“We’ve seen customers making a number of changes to functionalize verification,” Bongaarts said. “In the past, a large company might have had disparate design centers producing individual components and having testing done separately by just one person on each team. Now we see functionalization and standardization of that testing that puts testing on a team that handles a broad portfolio of products. We’ve seen other adaptations, too—companies using ATE systems for verification at times, for example.”

Jim Hogan, managing partner of Vista Ventures, LLC and a leading investor in EDA companies and technologies, calls the current era Verification 3.0—a stage defined by a hybrid of existing methodologies combining simulation, emulation and formal verification. Verification 1.0, according to Hogan, revolved around simulation running on individual workstations; Verification 2.0 added formal verification and emulation in discrete roles.

The elevated stakes are driving changes in the roles and priorities those methodologies, but the integration among tools to apply those methods and the efficiency of flow in applying them is still rough enough that the question of what Verification 3.0 will actually look like is still very much up in the air, Ramirez said.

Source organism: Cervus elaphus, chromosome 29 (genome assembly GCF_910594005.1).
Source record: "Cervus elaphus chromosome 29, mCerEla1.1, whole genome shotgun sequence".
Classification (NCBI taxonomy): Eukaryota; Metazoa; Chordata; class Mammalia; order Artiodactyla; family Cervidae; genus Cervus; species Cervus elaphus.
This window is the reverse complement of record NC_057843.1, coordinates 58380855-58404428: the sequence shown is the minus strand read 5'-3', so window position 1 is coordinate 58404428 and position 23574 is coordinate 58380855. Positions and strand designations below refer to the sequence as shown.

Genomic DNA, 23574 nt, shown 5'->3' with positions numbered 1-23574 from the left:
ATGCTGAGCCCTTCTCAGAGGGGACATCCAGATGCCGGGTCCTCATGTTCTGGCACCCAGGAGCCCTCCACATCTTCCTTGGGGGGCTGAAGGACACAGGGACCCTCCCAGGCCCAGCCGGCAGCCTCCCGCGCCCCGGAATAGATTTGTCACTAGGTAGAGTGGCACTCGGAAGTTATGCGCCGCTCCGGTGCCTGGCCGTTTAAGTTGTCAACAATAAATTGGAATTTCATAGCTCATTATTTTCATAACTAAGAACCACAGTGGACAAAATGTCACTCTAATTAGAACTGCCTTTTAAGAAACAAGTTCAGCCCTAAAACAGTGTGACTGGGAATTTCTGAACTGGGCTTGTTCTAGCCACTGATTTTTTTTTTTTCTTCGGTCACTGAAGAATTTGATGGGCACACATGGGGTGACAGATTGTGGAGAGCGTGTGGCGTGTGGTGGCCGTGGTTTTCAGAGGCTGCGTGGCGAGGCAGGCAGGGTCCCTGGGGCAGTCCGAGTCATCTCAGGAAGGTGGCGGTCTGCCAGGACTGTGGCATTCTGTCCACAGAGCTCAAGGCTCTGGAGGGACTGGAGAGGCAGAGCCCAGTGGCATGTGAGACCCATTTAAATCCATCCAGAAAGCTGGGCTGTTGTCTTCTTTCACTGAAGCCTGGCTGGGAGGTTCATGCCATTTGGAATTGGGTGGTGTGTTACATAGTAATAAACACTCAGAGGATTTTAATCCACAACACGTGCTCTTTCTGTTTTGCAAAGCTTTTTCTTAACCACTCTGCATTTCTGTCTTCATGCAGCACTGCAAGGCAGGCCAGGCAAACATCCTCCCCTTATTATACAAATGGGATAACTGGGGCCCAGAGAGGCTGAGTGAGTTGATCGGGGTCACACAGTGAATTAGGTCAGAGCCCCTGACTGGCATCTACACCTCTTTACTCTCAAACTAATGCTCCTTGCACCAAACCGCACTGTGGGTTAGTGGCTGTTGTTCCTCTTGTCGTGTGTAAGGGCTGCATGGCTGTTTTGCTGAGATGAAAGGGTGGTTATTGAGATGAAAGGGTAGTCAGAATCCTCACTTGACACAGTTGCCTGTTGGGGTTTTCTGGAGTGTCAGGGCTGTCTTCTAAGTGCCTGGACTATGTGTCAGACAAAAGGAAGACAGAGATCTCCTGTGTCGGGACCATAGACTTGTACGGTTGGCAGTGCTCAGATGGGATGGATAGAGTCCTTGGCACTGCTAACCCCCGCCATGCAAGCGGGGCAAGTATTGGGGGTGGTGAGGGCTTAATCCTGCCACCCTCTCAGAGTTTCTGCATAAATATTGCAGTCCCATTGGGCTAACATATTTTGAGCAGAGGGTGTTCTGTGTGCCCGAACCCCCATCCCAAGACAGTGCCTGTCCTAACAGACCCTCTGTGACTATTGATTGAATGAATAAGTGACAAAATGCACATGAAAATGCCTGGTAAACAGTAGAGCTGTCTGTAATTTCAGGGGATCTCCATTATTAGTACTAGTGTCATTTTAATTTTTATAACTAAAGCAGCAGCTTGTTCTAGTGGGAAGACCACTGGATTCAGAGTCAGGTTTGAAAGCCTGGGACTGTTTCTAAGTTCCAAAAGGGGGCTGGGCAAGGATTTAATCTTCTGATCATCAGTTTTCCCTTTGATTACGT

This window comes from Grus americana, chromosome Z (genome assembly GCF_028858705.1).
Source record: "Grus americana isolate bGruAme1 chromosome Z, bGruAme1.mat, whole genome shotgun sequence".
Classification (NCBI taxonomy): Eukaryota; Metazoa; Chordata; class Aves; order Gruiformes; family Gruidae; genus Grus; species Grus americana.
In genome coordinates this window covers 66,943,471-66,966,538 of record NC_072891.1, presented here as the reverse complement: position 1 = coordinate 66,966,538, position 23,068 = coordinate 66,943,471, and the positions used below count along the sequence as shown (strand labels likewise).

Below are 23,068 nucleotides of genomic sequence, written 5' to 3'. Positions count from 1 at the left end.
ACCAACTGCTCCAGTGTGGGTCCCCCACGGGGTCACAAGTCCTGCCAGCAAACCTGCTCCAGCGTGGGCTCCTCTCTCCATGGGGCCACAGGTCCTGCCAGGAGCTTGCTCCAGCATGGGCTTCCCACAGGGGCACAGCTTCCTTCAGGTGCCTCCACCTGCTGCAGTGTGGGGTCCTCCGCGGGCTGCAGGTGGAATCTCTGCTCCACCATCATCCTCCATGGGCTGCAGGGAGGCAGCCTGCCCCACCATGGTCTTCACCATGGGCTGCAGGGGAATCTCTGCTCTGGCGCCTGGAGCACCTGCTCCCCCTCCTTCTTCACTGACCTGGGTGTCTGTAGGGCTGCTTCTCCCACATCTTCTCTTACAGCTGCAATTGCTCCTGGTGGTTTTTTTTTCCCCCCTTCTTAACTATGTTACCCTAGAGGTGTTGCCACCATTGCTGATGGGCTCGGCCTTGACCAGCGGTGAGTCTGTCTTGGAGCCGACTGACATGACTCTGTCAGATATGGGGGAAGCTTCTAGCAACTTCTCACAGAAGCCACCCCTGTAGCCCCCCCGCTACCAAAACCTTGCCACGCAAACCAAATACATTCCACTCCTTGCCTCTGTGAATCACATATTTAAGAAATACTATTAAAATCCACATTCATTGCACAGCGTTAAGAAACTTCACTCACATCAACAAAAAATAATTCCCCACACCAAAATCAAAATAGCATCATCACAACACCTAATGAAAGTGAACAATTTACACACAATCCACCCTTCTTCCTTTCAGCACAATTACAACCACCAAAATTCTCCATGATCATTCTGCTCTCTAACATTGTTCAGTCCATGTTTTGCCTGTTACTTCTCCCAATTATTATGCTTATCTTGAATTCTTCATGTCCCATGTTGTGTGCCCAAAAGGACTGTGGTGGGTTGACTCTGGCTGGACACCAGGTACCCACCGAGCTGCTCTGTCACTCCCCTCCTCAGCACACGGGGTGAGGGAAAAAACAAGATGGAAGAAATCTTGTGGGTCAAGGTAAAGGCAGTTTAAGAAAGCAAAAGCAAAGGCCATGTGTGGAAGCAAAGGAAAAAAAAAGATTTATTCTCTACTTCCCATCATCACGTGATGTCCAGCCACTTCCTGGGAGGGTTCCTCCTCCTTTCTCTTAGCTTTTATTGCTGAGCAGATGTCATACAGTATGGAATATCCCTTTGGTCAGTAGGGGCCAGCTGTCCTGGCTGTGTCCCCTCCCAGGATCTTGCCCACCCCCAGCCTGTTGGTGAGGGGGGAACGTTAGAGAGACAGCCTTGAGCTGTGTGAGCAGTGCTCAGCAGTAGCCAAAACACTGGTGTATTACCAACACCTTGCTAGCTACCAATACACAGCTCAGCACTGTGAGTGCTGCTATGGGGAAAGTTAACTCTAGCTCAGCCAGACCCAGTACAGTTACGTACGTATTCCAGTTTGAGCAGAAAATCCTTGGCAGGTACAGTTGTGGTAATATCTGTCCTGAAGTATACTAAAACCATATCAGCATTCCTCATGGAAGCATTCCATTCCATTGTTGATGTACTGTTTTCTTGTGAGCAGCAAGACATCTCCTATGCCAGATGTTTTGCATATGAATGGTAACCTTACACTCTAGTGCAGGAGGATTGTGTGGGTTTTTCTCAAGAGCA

More formal
The additional emphasis on formal verification makes sense, however due to the relative simplicity of translating the assertions that are critical to a formal verification’s tests and the requirements of standards like ISO 26262, according to Dave Kelf, vice president of marketing for Breker Verification Systems.

It is also a good match for its ability to provide mathematical proof and documentation that a particular function is present and will work as expected, and its ability to examine all the requirements of a standard and compare them against every possible response from the specific block of IP it is verifying, Kelf said.

“Formal creates a database of all the possible states this design can get into and all the ways to transition to the next state, on purpose or by some random occurrence. That’s why it’s so powerful for automotive—you can guarantee something won’t happen without relying on exhaustive simulation or emulation testing, where you get a model to run through every scenario and watch to see what happens,” Kelf said. “You can get up to testing a million gates, or 10,000, 20,000, 30,000 storage elements, but the number of combinations and the database are a limitation, so you end up testing blocks of IP that go together to make up an SoC rather than the whole system at once.”